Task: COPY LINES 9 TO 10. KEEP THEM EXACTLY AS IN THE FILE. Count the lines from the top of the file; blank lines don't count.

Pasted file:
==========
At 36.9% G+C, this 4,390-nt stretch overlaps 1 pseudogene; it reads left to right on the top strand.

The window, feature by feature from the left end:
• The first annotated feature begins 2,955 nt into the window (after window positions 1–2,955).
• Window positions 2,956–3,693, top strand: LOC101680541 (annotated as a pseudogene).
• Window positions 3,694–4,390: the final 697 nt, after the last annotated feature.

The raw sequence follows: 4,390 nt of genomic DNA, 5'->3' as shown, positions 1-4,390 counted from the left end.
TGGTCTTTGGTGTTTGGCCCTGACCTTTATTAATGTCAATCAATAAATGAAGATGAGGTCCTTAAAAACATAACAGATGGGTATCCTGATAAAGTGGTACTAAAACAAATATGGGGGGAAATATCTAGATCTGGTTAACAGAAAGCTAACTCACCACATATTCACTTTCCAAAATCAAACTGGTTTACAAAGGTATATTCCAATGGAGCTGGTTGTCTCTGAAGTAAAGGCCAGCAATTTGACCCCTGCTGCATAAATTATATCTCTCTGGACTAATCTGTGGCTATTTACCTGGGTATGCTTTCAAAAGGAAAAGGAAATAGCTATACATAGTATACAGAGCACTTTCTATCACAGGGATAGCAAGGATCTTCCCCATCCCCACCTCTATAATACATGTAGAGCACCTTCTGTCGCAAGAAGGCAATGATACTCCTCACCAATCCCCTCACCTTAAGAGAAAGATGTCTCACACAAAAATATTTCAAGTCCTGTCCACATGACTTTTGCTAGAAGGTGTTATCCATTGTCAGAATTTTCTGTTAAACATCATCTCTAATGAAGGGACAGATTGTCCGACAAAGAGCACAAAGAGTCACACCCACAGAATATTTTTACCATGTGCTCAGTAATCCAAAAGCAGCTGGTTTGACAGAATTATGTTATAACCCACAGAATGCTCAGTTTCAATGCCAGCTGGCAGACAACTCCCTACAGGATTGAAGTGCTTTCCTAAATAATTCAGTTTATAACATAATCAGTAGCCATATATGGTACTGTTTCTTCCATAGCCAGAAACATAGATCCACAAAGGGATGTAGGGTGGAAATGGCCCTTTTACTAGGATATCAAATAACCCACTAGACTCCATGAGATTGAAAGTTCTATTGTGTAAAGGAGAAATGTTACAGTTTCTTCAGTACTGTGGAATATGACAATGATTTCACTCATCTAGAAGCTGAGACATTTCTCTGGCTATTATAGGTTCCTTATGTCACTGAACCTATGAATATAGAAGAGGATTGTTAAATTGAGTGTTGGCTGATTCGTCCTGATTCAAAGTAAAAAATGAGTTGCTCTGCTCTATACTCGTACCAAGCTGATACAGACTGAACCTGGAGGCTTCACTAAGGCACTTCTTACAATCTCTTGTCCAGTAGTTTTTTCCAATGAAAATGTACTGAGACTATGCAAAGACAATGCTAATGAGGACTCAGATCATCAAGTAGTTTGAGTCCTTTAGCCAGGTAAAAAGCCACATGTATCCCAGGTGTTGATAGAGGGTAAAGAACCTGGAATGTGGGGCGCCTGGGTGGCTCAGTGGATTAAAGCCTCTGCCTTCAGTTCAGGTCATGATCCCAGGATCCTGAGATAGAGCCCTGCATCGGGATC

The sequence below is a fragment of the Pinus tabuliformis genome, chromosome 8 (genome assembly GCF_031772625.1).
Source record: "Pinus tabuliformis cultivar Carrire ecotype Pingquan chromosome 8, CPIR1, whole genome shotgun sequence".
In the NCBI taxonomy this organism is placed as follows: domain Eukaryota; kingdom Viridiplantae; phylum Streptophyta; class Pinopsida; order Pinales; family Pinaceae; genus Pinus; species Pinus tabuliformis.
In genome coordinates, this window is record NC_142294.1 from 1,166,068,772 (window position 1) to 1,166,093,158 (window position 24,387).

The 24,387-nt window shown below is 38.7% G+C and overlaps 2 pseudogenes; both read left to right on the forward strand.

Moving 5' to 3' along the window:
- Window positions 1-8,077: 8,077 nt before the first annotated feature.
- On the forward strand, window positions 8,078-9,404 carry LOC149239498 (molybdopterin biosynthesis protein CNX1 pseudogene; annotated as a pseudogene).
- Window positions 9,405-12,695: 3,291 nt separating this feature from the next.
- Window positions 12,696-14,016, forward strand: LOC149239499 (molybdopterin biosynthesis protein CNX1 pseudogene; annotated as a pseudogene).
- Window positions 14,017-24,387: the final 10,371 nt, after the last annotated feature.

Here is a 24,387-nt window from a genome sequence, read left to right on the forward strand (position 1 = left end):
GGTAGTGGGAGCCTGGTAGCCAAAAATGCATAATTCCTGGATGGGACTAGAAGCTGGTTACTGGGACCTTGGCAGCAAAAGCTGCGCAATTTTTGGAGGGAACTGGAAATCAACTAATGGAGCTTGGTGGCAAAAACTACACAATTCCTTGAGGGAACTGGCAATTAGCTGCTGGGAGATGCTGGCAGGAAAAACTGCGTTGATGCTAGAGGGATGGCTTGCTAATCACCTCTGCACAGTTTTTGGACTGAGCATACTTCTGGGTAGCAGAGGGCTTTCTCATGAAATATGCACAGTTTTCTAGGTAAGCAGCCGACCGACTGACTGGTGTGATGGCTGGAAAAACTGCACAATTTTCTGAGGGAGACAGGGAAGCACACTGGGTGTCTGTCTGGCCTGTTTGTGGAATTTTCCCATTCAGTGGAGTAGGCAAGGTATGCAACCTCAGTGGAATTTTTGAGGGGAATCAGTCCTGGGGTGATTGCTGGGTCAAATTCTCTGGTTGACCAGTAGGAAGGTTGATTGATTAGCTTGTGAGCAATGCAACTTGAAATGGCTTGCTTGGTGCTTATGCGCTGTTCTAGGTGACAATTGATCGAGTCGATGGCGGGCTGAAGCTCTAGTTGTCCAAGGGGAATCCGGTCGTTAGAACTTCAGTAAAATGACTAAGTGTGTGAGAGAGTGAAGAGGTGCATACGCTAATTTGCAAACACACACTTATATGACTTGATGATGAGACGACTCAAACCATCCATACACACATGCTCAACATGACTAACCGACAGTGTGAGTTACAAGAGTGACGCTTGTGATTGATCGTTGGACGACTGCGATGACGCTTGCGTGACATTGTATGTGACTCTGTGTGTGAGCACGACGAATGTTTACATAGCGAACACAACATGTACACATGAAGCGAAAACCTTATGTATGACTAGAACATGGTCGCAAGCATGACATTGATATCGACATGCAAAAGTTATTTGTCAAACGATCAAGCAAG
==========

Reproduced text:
Source record: "Pinus tabuliformis cultivar Carrire ecotype Pingquan chromosome 8, CPIR1, whole genome shotgun sequence".
In the NCBI taxonomy this organism is placed as follows: domain Eukaryota; kingdom Viridiplantae; phylum Streptophyta; class Pinopsida; order Pinales; family Pinaceae; genus Pinus; species Pinus tabuliformis.